“The Boy at the Keyhole,” by Stephen Giles, is a thriller set in post-war England, at the manor house of a once wealthy family. Nine year old Samuel is a half orphan, his father dead from a tragic fall. His beloved mother has gone to the USA to try to secure investment capital in their failing business… or has she? As housekeeper Ruth gets increasingly dictatorial he starts wondering more and more whether his mother is actually in the USA… or if Ruth killed her so she can “swan about the place like Lady Muck.” If we can stomach this conceit, it’s a tightly written thriller about a hidden murder, or perhaps the spiraling insanity of a small child. Unfortunately the idea falls apart at the slightest bit of critical thinking.
The problem with Ruth wanting control of the estate is that there’s nothing to control or enjoy. A woman who never wanted children, or to care for children, is left the sole caretaker of a bright but weird (and friendless) little kid. I have a 9 year old. I love him dearly. He’s also difficult to take care of in that tedious yet needy way that all (most?) 9 year olds have. He talks endlessly about his subjects of interest and also refuses to trim his own strawberries because “he can’t” (he can). I feel for Ruth, I really do. As housekeeper she’s had to lay off all the staff except the gardener, who hasn’t been paid in quite a while. To make ends meet, this unpaid housekeeper is baking cookies and cakes to sell at market and pawning or outright selling the lady of the house’s jewelry. Ruth is doing all the work of running a big estate, and again, she’s doing it without pay… including being mortified by the butcher loudly refusing to sell her any more meat on credit.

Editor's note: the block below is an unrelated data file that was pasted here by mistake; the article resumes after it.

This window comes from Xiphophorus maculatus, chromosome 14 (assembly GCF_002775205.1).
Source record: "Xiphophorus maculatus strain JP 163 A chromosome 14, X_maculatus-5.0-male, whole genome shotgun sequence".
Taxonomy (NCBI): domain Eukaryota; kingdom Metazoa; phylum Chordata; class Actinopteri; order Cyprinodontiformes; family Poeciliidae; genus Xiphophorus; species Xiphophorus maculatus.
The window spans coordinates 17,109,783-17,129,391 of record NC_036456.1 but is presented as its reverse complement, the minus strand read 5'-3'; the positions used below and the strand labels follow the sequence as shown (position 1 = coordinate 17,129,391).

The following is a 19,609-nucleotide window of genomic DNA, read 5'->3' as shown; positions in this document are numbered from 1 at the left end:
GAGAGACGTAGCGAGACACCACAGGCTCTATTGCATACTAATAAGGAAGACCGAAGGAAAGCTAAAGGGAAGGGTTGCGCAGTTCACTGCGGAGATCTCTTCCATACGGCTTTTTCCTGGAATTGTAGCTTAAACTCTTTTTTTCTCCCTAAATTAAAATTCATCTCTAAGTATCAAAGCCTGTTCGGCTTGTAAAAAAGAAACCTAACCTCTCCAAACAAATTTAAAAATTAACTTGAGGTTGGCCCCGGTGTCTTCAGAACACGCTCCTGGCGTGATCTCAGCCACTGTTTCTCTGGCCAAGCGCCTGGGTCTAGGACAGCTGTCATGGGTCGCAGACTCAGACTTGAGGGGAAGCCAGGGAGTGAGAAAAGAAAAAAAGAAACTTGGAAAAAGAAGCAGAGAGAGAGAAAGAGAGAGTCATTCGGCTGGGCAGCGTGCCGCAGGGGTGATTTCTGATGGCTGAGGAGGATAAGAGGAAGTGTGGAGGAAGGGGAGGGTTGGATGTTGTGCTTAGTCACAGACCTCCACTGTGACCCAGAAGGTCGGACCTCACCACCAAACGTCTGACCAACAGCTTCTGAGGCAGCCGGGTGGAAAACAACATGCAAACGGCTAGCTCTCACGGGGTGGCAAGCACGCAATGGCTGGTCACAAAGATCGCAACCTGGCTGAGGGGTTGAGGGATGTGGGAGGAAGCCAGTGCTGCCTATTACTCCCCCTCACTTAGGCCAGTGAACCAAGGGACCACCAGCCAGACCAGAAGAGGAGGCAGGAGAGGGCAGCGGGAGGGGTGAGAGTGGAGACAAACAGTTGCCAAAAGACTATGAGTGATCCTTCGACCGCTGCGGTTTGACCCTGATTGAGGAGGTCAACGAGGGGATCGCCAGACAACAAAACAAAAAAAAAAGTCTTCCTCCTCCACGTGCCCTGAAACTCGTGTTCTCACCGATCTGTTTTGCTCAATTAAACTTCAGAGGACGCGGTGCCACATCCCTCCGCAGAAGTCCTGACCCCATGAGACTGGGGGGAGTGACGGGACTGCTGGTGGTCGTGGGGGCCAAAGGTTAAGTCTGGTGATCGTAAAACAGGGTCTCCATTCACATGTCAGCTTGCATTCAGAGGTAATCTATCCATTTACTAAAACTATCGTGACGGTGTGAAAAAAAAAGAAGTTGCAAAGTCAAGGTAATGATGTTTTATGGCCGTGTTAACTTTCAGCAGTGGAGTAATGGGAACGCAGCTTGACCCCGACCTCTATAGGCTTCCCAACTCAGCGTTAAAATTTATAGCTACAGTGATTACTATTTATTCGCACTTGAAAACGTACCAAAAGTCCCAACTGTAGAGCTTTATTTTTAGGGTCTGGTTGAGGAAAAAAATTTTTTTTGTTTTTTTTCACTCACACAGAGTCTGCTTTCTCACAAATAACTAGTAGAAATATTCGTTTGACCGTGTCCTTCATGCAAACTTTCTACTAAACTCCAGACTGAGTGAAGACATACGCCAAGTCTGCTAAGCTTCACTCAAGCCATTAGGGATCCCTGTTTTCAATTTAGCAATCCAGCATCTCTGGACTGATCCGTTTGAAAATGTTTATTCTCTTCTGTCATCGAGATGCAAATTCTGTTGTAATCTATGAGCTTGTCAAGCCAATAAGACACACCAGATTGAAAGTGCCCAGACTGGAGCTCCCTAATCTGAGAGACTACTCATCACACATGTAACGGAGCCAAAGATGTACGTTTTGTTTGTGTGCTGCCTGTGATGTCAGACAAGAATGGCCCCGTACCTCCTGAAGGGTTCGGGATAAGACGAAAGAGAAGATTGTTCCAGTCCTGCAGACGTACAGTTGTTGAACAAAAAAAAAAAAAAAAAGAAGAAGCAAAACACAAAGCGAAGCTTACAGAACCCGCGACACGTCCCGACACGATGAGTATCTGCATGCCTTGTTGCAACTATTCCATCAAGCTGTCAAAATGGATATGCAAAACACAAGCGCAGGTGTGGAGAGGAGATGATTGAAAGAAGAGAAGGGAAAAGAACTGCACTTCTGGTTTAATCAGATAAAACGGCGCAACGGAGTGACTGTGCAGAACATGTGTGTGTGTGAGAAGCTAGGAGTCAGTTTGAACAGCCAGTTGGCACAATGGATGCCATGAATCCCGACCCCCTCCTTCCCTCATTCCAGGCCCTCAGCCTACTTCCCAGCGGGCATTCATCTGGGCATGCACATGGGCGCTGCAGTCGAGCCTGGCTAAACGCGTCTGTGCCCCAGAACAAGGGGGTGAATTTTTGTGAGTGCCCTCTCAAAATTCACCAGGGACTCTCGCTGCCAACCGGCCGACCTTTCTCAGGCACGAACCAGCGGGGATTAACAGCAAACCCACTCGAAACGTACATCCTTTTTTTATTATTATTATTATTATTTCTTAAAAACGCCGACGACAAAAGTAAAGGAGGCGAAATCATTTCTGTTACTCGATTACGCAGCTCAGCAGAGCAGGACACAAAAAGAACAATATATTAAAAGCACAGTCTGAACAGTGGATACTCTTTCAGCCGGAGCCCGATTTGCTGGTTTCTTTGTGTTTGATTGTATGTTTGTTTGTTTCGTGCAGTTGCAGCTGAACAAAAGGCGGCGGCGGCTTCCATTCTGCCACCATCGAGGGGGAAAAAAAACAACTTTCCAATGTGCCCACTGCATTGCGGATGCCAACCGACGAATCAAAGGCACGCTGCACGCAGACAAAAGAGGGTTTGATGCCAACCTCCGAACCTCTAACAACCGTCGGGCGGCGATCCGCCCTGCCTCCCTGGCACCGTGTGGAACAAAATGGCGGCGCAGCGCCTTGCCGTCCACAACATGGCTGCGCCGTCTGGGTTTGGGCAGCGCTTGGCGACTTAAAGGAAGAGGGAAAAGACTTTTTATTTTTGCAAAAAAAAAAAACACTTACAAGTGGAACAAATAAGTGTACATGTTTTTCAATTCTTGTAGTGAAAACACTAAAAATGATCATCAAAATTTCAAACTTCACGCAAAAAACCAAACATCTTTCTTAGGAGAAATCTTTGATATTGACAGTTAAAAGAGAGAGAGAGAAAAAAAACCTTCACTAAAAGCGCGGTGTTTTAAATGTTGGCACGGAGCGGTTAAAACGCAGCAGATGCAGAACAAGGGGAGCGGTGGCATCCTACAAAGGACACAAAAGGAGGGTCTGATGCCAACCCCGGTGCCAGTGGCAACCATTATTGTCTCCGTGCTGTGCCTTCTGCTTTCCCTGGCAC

It makes sense for young Samuel to wonder if his mother is actually in the USA or if Ruth killed her, hid the body, and is the queen of the castle. To the reader, however, that question is easily answered. No. Ruth stands to gain nothing by killing the lady of the house, a woman who treated her well.
I suppose we could be enthralled by the story of a little kid spiraling into madness, but again, Samuel has reasons for believing what he believes. Nine year olds have very active imaginations and Samuel is fairly isolated, for some reason having only one friend.
This novella (it isn’t the length of a novel) has a promising conceit but fails utterly to live up to that promise. It’s a fast read, but an empty one… it left me longing for Shirley Jackson and Daphne Du Maurier, two authors Giles is compared to. This book left me sad for the put upon Ruth, trapped as caretaker for a small child and an aging estate, and for Samuel who apparently isn’t wanted by anyone, family or otherwise.